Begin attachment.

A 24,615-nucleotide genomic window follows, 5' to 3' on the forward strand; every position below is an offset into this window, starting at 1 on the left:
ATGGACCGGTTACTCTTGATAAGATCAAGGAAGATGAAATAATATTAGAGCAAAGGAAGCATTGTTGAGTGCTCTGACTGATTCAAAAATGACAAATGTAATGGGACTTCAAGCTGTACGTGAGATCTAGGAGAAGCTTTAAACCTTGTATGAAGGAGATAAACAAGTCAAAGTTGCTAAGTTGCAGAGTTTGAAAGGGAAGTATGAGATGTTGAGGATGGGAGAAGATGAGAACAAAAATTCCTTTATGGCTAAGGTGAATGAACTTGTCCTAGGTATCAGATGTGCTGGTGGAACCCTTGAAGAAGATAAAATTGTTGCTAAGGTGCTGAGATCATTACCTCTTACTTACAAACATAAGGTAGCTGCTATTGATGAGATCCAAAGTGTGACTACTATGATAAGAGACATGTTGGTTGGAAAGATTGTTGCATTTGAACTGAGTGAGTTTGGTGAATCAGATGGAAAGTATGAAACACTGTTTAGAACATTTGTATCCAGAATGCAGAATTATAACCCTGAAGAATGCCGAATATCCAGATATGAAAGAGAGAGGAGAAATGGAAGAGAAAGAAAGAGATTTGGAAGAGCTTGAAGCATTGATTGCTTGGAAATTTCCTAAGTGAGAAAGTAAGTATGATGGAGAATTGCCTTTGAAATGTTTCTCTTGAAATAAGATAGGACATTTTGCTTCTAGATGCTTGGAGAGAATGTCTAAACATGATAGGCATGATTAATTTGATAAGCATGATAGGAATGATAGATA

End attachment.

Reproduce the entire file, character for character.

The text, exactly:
A 24,615-nucleotide genomic window follows, 5' to 3' on the forward strand; every position below is an offset into this window, starting at 1 on the left:
ATGGACCGGTTACTCTTGATAAGATCAAGGAAGATGAAATAATATTAGAGCAAAGGAAGCATTGTTGAGTGCTCTGACTGATTCAAAAATGACAAATGTAATGGGACTTCAAGCTGTACGTGAGATCTAGGAGAAGCTTTAAACCTTGTATGAAGGAGATAAACAAGTCAAAGTTGCTAAGTTGCAGAGTTTGAAAGGGAAGTATGAGATGTTGAGGATGGGAGAAGATGAGAACAAAAATTCCTTTATGGCTAAGGTGAATGAACTTGTCCTAGGTATCAGATGTGCTGGTGGAACCCTTGAAGAAGATAAAATTGTTGCTAAGGTGCTGAGATCATTACCTCTTACTTACAAACATAAGGTAGCTGCTATTGATGAGATCCAAAGTGTGACTACTATGATAAGAGACATGTTGGTTGGAAAGATTGTTGCATTTGAACTGAGTGAGTTTGGTGAATCAGATGGAAAGTATGAAACACTGTTTAGAACATTTGTATCCAGAATGCAGAATTATAACCCTGAAGAATGCCGAATATCCAGATATGAAAGAGAGAGGAGAAATGGAAGAGAAAGAAAGAGATTTGGAAGAGCTTGAAGCATTGATTGCTTGGAAATTTCCTAAGTGAGAAAGTAAGTATGATGGAGAATTGCCTTTGAAATGTTTCTCTTGAAATAAGATAGGACATTTTGCTTCTAGATGCTTGGAGAGAATGTCTAAACATGATAGGCATGATTAATTTGATAAGCATGATAGGAATGATAGATA